I found this interesting article/summary on the topic of Moses' Seat:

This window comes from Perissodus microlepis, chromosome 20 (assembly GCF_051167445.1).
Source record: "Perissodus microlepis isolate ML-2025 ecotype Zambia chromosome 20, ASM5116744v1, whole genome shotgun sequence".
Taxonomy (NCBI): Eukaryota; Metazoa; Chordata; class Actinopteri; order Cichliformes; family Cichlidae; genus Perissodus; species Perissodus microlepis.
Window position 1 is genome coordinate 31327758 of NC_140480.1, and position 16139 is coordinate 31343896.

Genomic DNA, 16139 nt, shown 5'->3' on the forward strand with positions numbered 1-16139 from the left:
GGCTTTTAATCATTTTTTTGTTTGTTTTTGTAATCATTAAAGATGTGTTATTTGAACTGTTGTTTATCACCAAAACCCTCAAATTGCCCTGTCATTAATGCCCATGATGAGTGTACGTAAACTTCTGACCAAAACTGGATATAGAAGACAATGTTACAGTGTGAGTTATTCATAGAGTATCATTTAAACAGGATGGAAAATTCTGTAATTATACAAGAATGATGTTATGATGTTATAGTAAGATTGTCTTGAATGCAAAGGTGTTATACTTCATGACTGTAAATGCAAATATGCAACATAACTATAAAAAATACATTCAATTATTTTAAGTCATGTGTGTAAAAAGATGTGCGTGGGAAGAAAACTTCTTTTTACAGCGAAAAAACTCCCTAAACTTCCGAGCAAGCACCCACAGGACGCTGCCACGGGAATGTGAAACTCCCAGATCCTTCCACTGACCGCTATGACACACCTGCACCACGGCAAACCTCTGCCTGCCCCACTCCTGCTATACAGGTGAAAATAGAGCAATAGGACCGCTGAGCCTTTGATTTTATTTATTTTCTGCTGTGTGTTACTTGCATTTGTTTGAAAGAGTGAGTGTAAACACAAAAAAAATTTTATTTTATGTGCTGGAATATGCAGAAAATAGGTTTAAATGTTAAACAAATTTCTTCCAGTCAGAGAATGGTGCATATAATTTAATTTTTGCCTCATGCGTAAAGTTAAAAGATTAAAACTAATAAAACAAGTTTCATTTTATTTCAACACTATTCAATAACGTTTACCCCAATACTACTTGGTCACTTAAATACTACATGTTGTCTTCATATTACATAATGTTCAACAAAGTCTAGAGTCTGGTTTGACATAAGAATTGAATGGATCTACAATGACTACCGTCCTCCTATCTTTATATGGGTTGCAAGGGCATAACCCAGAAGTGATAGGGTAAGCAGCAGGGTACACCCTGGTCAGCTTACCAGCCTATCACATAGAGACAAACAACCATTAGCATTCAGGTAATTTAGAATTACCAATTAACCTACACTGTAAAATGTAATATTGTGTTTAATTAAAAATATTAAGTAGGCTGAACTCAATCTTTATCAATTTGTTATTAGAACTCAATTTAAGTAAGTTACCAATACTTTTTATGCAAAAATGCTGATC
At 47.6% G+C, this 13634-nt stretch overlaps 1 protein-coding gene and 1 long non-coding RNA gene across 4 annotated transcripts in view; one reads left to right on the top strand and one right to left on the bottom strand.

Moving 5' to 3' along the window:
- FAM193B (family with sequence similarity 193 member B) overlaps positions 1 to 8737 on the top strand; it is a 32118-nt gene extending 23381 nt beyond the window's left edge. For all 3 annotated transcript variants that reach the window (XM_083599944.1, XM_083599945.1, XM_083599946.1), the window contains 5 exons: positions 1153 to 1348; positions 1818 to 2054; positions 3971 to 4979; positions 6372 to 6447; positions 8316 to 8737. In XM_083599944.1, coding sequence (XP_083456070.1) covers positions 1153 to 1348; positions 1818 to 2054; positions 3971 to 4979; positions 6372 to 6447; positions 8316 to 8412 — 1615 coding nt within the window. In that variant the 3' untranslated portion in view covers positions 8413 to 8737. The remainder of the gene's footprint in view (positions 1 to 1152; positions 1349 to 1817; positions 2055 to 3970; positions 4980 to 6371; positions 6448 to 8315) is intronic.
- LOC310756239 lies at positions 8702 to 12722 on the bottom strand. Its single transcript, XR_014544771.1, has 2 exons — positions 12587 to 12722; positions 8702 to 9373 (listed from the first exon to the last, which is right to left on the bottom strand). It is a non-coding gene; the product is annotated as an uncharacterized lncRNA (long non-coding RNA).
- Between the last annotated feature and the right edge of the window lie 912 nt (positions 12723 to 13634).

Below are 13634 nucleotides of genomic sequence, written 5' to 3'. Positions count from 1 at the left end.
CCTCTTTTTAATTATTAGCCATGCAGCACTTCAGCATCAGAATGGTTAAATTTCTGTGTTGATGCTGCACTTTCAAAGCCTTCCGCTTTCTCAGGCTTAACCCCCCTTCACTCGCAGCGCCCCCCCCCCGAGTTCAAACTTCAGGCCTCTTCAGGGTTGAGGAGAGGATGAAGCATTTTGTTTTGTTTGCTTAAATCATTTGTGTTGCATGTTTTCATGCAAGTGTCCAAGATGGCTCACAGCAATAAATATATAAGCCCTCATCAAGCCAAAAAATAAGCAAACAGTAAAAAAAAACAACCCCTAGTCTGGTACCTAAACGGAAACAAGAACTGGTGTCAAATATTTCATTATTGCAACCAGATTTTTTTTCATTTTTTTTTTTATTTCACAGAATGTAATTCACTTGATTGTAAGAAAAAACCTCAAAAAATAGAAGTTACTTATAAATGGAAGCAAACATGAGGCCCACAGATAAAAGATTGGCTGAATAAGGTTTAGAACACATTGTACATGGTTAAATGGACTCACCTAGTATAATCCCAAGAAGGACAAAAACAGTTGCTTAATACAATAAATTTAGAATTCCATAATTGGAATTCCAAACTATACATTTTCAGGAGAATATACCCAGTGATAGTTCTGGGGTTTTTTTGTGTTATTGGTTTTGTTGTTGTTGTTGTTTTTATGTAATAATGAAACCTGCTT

Eleazar L. Sukenik, in his important study published in 1934, Ancient Synagogues in Palestine and Greece, provided several examples of “Chairs of Moses” found by archaeologists. The one at Hammath-by-Tiberias is most interesting, because the back of the chair faces towards Jerusalem, picturing the law going forth from that direction as the synagogue audience is facing Zion. Stone seats positioned so that their occupant sat facing the congregation have been found in synagogues at Chorazin (cf. Matt. 11:21, Luke 10:13) in 1962, in En Gedi, and two Diaspora synagogues, (1) in Delos, the marble seat found in its ruins is probably the oldest example of a seat of Moses known (ca. 100 BC), and (2) Dura-Europos. Noel Rabbinowitz says this evidence taken together bolsters our conviction that the “Seat of Moses” was a physical seat upon which the Pharisees sat. He goes on to explain that most of the synagogue furniture was made of wood, which is why so few of these objects have survived.